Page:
Three-cup octopus is cooked with soy, oil and rice wine in the manner of Taiwanese three-cup chicken.(Marcus Yam / Los Angeles Times)
A dessert of guava, green apple and lime sorbet.(Marcus Yam / Los Angeles Times)
Yuzu cheese tart.(Marcus Yam / Los Angeles Times)
Smoked hamachi with cucumber and scallion.(Marcus Yam / Los Angeles Times)
A shepherd’s-pie-like potato-and-egg dish.(Marcus Yam / Los Angeles Times)
Ocean trout, ikura and turnip.(Marcus Yam / Los Angeles Times)
Kato chef-owner Jonathan Yao previously worked at Alma and Coi.(Marcus Yam / Los Angeles Times)
Kato draws a crowd for its mandatory, varying tasting menu.(Marcus Yam / Los Angeles Times)
Chef-owner Jonathan Yao is seen behind a sign for his restaurant, named for the character Bruce Lee played in “The Green Hornet.”(Marcus Yam / Los Angeles Times)
Is there a restaurant more of 2017 than Kato? Could such a thing exist? Because from the moment you find your way to the tiny place, hidden at the back of a mini-mall, it feels as if you have wandered into a living Instagram photo, where the walls are pale, the food is bright and the people in the background all look as if they have been accepted to UCLA Law. Jonathan Yao, the San Gabriel Valley-raised young chef, seems to have stumbled into Kato after short stages at Alma and Coi, but GQ still named it one of the best new restaurants of the year.
The restaurant has a mandatory tasting menu. You are never far from sesame seeds or fresh herbs. The occasional dish may be inflected with butter or cream, but you will probably never detect it. Some chefs would call this style of cooking “modern kaiseki,” but Yao tends not to cleave to any sort of classical form. The restaurant is named for the Green Hornet sidekick played by Bruce Lee in the ’60s TV series, although I was kind of hoping that it was named for the Los Angeles viola virtuoso Roland Kato.
Are there tiny blossoms on everything? Pretty much. Do Yao’s sauces tend to lean a little too often toward flavored mayonnaise? Perhaps. Do his dishes veer between French and various Asian flavors in a way that seems more like ’80s fusion at places like Chaya Brasserie than they do to the abstracted modernist cuisine at places like Manresa and Coi? Indeed, but in a way that seems very much of the time.
So when soft-shell crabs were in season, Yao fried them crisp as tempura, tucked them into lettuce leaves like Korean ssam, and buried them in leaves of fresh Vietnamese herbs. The army-green smear of roasted chile sauce on the side tasted a lot like Northern Thai nam prik. The white blossoms sprinkled over the top smelled like cilantro. You picked up the bundle and ate it like a taco. You probably took a picture of it first.
You probably took a picture of the dramatically splayed octopus tentacle too, one week cooked with soy, oil and rice wine in the manner of Taiwanese three-cup chicken, the next curled around a sauce made with fermented black beans. A composed salad of cucumber, cubed hamachi and an inky charred-scallion oil tends to make it onto most of the menus (and Instagram feeds).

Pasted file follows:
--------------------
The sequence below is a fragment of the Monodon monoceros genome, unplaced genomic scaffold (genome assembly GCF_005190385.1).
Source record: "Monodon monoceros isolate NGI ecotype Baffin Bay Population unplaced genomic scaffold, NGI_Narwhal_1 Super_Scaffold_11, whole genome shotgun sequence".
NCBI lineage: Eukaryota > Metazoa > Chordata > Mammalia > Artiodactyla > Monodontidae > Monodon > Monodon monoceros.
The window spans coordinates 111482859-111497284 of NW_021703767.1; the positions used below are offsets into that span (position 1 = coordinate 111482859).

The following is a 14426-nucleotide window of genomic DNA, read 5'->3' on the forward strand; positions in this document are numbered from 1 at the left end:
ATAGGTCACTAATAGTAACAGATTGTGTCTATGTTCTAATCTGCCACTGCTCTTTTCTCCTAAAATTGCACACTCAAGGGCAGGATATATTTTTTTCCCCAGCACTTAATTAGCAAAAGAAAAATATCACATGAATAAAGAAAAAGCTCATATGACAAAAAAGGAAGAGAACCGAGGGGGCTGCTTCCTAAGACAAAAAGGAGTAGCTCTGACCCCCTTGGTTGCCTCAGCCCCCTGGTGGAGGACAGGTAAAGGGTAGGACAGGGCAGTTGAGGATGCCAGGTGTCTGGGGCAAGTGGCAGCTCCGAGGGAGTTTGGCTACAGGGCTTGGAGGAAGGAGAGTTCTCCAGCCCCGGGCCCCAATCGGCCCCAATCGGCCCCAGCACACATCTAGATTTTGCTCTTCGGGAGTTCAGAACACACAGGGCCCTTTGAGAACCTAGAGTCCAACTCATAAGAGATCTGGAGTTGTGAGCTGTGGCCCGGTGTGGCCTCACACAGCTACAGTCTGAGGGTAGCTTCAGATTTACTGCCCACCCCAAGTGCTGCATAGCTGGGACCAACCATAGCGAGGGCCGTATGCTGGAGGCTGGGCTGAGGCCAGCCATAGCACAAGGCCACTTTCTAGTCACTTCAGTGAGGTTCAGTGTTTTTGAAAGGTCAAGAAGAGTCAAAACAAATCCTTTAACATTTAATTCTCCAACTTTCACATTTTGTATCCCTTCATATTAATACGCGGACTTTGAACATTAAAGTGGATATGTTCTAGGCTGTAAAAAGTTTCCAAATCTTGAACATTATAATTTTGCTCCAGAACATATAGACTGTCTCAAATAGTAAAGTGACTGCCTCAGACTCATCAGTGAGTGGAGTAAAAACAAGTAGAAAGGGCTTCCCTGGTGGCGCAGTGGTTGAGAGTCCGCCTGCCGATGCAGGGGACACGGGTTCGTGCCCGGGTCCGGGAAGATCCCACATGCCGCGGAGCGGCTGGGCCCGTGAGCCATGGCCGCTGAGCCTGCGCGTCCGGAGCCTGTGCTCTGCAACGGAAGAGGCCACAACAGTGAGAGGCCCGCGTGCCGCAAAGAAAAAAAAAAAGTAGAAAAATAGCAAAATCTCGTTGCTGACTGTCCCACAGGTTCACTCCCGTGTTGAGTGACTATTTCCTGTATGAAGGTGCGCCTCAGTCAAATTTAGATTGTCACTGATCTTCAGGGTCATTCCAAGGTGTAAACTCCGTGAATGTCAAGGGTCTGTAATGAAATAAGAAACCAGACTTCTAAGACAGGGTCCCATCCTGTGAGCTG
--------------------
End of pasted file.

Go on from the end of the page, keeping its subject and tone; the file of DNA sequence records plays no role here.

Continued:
Duck breast was roasted in the French manner and served with a sauce that turned out to be made with puréed kelp instead of the demiglace you might have expected. Two weeks later, the duck appeared shredded and simmered in sweet soy sauce as a pre-dinner snack — a server explained that it was a traditional Taiwanese birthday dish, prepared in that manner to celebrate Kato’s first birthday. Roasted quail stuffed with sticky rice? Another celebratory dish.
Sea urchin may appear atop a summery round of fried shrimp toast or buried in a kind of shepherd’s pie that includes potato chips and cured egg yolk underneath its mashed potato crust.
On the current menu, there are cold noodles in a clear broth — I first thought I was eating Yao’s version of the Korean cold-noodle dish dong chimi guk su, in a broth made with sweet, tangy radish-pickling brine, until I was told there was tomato water and the Japanese-style fish stock dashi involved, and I figured out that the radish notes probably came from the floating marigold petals.
Kato isn’t cheap, but at the end of the night the cost of the $55 (or even $80) tasting menu will probably end up being about what you would have spent on dinner and drinks at a small-plates dive or gastropub.
Kato isn’t licensed to serve alcohol, but the various house-made cold teas and bubbly things have enough acidity to carry you through a meal. (The strawberry soda is pretty close to what you can make with a bit of Harry’s Berries juice and a slug of club soda; very refreshing.) The cooking isn’t necessarily dietetic (fried-chicken sandwiches and pork belly rice, once available as supplements to the tasting menu, seem to have disappeared) but the dishes are clean, direct, small and tend to focus on vegetables and seafood.
Even after multiple dessert courses, which tend to involve things like buttermilk flan with tart hibiscus granite; fluffy, cold swirls of guava with lime; or green-tea custard dusted with citrusy, white osmanthus blossoms, you leave feeling as energized as you might after a sushi meal.
A tasting menu-only restaurant in a Sawtelle mini-mall.
11925 Santa Monica Blvd., Los Angeles, (424) 535-3041, katorestaurant.com.
Tasting menus $55 and $80.
Dinner Tues.-Sat., 5:30 to 10 p.m. Credit cards accepted. No alcohol. Lot parking.
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